Enjoy unlimited access: just £1 for 12 weeks

Subscribe now

The central aim of Chairs 2004 is to highlight the current generation of individual craftsmen making fine wooden chairs, but the 160 stands (all are now booked) will make for an eclectic mix, ranging from members of The Worshipful Company of Furniture Makers to associated tradespeople and three museums, who are attending with exhibits.

The event has also attracted the CADA, who – as a sponsor of the event – will fill an exhibition space with around 25 chairs from a number of different periods, styles and materials, taken from a broad range of members. CADA president Sean Clarke hopes the association will meet a new audience demonstrably interested in art, design and craftsmanship, but perhaps not yet turned on to antiques.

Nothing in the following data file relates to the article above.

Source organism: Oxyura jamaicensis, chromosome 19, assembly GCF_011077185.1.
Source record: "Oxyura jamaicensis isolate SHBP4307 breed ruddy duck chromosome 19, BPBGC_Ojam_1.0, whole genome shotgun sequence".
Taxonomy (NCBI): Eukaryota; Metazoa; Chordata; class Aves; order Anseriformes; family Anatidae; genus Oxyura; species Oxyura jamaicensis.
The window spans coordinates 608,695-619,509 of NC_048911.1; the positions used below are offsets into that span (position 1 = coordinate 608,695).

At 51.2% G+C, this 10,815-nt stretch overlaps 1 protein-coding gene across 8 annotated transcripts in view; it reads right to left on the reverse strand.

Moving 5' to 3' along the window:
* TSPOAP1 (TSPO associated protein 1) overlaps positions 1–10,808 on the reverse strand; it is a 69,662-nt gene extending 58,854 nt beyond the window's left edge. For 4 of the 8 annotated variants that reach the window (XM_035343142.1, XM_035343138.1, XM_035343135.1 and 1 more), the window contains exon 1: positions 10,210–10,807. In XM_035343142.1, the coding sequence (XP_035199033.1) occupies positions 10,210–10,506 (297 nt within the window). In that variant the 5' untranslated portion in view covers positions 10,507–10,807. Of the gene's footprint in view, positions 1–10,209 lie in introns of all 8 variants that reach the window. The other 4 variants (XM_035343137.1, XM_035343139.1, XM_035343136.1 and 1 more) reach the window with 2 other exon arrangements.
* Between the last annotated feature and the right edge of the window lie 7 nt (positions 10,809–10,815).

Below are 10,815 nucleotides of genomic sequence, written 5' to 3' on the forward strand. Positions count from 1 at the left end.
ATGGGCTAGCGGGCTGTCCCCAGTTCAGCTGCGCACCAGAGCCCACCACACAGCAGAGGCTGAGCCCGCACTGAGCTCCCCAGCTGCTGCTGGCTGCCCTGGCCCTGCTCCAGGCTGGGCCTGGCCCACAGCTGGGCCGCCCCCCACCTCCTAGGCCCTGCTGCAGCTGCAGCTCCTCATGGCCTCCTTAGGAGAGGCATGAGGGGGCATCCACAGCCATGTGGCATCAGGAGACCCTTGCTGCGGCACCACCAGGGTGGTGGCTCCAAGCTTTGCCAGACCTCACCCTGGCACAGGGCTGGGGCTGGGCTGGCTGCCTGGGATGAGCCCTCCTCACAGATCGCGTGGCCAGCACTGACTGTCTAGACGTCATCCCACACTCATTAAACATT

Dealer Michael Harding-Hill of Chipping Norton’s Antique Windsor Chairs will be on CADA’s stand and will be promoting his acclaimed book Windsor Chairs.

Education is very much part of the event and to that end Bill Cotton, president of the Regional Furniture Society and author of The English Regional Chair, will speak on Provenance of chairs – Fun through knowledge. He will also give a workshop titled Regional Variations. Speaking on Shaker simplicity: its influence worldwide is Scott Swank of the Canterbury Shaker village in Canterbury, New Hampshire.

A more comprehensive programme of events can be found at www.chairs2004.org.uk or by calling 01285 642 476.